Smile Politely

The Art Institute of Chicago’s newly-opened Modern Wing? Meraviglioso!

Scene: Art Institute of Chicago. Modern Wing. Coat check. Rainy, cool, Saturday afternoon in late May. A maze of elastic crowd control rope results in momentary confusion as to where the line begins and ends. Several people of all stripes are at various stages of shedding their rain-soaked umbrellas and ponchos with an air of “There goes my bright idea of a day in Millennium Park and letting the kids run through the fountain-spouty things all afternoon.” and “I hate Chicago weather!” and “I’m moving to California. For real this time.” Upon my turn in the coat check line, the attendant thinks I tell him I have ‘booZe’ rather than ‘booTs’ in my checked bag. Laughter ensues.

In all, the coat-check and admission process took just a few minutes, and with rain gear safely stowed, I was ready to explore the much-anticipated new Modern Wing of the Art Institute of Chicago, which opened May 16, 2009, after years of construction.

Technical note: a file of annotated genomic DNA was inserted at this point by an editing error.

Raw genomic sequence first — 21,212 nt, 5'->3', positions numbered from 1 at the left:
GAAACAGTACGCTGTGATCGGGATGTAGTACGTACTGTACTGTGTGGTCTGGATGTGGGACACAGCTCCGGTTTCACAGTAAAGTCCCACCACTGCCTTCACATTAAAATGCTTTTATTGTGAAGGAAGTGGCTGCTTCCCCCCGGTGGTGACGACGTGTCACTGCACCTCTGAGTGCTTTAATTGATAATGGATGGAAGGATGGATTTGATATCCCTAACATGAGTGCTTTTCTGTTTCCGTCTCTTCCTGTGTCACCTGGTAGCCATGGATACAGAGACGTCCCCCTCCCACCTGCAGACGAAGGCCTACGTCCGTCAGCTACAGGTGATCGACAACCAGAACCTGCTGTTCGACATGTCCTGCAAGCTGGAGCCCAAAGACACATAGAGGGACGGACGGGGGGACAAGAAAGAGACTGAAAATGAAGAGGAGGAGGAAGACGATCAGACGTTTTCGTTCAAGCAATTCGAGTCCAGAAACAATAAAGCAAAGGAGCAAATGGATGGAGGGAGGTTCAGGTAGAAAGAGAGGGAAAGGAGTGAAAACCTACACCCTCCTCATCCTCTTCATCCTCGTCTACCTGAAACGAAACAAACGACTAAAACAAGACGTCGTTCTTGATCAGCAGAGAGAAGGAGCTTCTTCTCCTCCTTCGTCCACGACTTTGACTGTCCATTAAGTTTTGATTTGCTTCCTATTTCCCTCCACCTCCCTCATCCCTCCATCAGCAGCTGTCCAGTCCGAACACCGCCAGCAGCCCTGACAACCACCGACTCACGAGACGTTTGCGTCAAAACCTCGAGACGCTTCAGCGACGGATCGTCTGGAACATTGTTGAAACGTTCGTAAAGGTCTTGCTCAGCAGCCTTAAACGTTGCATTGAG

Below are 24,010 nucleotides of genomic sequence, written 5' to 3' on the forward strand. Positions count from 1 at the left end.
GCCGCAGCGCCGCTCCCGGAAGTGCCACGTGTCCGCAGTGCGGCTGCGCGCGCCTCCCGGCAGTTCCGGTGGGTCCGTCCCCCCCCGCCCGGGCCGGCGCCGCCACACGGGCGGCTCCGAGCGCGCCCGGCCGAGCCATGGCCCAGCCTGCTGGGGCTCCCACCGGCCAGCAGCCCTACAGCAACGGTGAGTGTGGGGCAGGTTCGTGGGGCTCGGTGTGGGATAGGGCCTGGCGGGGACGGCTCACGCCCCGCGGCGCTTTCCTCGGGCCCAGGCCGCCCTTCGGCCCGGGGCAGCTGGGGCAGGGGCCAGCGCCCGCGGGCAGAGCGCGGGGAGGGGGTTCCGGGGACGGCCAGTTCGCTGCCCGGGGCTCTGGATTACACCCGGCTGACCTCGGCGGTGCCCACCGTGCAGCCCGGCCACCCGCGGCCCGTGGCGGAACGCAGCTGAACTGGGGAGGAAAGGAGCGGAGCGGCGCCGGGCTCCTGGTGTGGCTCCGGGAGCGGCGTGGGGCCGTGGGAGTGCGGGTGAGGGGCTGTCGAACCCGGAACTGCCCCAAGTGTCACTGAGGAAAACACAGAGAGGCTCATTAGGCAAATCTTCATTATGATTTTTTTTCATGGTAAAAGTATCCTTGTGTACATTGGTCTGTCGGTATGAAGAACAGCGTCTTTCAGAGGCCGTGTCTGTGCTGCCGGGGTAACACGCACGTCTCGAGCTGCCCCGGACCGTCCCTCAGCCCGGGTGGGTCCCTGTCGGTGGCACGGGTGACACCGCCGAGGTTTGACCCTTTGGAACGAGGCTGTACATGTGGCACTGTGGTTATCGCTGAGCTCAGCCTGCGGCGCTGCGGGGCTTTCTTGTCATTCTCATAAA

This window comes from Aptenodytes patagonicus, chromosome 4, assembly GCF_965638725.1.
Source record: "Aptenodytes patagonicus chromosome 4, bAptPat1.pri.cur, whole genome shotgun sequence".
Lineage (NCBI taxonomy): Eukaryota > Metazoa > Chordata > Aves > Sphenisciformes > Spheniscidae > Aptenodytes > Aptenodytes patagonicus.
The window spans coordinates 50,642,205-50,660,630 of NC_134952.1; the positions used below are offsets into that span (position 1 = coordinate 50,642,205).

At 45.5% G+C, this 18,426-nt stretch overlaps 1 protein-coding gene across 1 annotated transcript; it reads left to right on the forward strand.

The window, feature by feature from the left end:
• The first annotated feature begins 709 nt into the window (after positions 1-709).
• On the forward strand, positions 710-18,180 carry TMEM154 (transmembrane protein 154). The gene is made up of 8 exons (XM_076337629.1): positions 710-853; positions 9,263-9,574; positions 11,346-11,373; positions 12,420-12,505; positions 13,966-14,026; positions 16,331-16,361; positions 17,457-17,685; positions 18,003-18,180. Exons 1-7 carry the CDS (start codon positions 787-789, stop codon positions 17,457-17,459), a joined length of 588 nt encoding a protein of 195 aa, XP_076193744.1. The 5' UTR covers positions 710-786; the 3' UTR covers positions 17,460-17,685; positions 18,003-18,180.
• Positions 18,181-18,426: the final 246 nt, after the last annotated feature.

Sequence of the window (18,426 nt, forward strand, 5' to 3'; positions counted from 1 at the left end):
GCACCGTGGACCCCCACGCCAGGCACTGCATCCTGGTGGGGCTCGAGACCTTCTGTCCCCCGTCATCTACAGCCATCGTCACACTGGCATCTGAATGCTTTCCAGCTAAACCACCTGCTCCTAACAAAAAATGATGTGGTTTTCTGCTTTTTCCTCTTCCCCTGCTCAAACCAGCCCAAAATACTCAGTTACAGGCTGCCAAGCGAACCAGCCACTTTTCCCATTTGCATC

The Modern Wing’s design is by Renzo Piano, a world-renowned Italian architect. Piano is known for the National Library and National Opera of Greece and the New York Times Building in NYC, among several other buildings in the U.S. and abroad. Of Renzo’s design, Debbie Foley-Forrestal, a longtime Chicago resident, asserts, “In the five weeks since the opening of the Modern Wing, I’ve visited twice and plan to return as often as possible. The external building is an important part of the experience — grand, impressive and yet soaring when seen from Millennium Park or Michigan Avenue.”

Though oft-critiqued for its potentially hazardous footpath, Piano’s “Nicholas Bridgeway” stands 625 feet long and 60 feet high. Made of aluminum and steel, the bridgeway connects the southwest corner of Millennium Park with the third-floor entrance to the Modern Wing. Despite the rain, I did not find the bridge particularly slippery when I used it; though I could see how care must and should be taken when using that particular entrance.